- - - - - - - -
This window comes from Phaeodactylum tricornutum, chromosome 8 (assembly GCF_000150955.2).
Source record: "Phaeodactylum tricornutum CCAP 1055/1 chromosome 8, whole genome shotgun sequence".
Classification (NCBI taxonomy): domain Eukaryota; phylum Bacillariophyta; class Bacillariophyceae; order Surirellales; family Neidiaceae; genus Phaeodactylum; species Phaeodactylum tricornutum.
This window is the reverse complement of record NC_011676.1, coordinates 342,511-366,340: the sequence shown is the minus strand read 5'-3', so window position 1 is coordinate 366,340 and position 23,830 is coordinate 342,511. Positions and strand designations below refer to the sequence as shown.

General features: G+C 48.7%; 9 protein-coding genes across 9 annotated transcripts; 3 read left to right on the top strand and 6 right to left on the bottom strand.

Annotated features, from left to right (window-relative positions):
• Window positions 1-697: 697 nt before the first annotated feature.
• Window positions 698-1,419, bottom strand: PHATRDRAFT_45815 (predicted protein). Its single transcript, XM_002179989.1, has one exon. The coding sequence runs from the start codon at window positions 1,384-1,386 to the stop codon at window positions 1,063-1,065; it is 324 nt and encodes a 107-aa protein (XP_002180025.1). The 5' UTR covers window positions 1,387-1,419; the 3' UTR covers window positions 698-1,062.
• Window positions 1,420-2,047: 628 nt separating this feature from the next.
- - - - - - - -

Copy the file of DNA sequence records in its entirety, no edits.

This window comes from Phaeodactylum tricornutum, chromosome 8 (assembly GCF_000150955.2).
Source record: "Phaeodactylum tricornutum CCAP 1055/1 chromosome 8, whole genome shotgun sequence".
Classification (NCBI taxonomy): domain Eukaryota; phylum Bacillariophyta; class Bacillariophyceae; order Surirellales; family Neidiaceae; genus Phaeodactylum; species Phaeodactylum tricornutum.
This window is the reverse complement of record NC_011676.1, coordinates 342,511-366,340: the sequence shown is the minus strand read 5'-3', so window position 1 is coordinate 366,340 and position 23,830 is coordinate 342,511. Positions and strand designations below refer to the sequence as shown.

General features: G+C 48.7%; 9 protein-coding genes across 9 annotated transcripts; 3 read left to right on the top strand and 6 right to left on the bottom strand.

Annotated features, from left to right (window-relative positions):
• Window positions 1-697: 697 nt before the first annotated feature.
• Window positions 698-1,419, bottom strand: PHATRDRAFT_45815 (predicted protein). Its single transcript, XM_002179989.1, has one exon. The coding sequence runs from the start codon at window positions 1,384-1,386 to the stop codon at window positions 1,063-1,065; it is 324 nt and encodes a 107-aa protein (XP_002180025.1). The 5' UTR covers window positions 1,387-1,419; the 3' UTR covers window positions 698-1,062.
• Window positions 1,420-2,047: 628 nt separating this feature from the next.